3D Printing is not only about mouse clicks and lasers, there is also a lot of hands-on work required to take an item from bits to atoms, that is why we are always looking for talented people to help make things real in our Eindhoven and New York offices. Every model is lovingly removed from the various 3D printers, cleaned (sometimes dyed) and shipped around the world. We do not always get to see what you then do to the parts, what post processing you undertake to make them even more beautiful, but when we do, it inspires us and makes all of the long hours worthwhile.
New York based fashion designer Kimberly Ovitz took the idea of natural defense, an exoskeleton, and brought it to Shapeways, the world’s leading 3D Printing marketplace and community. Together, we pioneered a fluid, organic jewelry collection that molds to your body like armor. During New York Fashion Week, Kimberly Ovitz presented her first jewelry line that you can buy straight from the Fall 2013 runway, custom made for you. The future of fashion is now.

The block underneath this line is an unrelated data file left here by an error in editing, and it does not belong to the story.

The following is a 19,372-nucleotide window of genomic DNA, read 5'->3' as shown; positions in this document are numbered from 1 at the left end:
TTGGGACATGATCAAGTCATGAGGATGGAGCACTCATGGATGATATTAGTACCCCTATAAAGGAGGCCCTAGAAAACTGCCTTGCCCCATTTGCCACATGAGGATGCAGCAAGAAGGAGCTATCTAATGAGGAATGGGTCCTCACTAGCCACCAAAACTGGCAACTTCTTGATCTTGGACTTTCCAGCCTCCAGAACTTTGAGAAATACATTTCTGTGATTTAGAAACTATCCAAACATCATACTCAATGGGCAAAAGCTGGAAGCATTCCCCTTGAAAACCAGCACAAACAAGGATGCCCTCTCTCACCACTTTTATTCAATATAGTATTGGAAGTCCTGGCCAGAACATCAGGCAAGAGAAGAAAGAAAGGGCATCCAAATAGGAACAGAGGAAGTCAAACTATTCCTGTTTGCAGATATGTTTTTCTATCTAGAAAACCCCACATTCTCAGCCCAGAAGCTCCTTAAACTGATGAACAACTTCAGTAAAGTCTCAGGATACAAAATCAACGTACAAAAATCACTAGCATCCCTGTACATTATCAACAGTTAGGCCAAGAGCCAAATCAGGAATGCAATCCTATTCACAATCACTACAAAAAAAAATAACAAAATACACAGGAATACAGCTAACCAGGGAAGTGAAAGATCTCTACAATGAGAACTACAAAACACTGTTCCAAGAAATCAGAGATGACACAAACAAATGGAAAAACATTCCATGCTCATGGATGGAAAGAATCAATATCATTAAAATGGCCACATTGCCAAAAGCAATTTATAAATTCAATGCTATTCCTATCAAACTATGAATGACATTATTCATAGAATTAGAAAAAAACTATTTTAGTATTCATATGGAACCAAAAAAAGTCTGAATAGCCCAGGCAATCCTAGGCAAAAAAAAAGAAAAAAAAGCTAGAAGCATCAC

What's the story behind this particular line? Where did you draw inspiration from?
I studied animals and insects with natural defense mechanisms and found inspiration in the intricacies of their innate built-in protection systems.
What brought you to 3D printing with Shapeways?
My team and I are very interested in technology. We read a lot about it and found out about Shapeways through some research.
How has thinking in this new medium changed the way that you approach design?
It has granted us the ability to do things we couldn’t do before because of timing or volume. 3D printing has no limits which is amazing for small designers that do not have a large volume of orders yet.
How do you see 3D Printing being incorporated into your work in the future?
I hope in as many ways as possible! The possibilities are endless and I hope to continue a great partnership with Shapeways.
How do you see fans impacting your designs?
That is the coolest thing about Shapeways and 3D printing. The fact that it is so democratic and that the public can have input on the designs. I think it is important to listen to and hear the consumer and 3D printing makes it easier to produce objects that do that.
Who are your favorite designers or artists?
I’m very much inspired by minimal artists such as Sol Lewit and Cy Twombly however I appreciate photography the most artists such as Taryn Simon who not only take beautiful photos but also are educational and provocative at the same time.
If you weren't limited by current technologies, what would you want to make using 3D printing?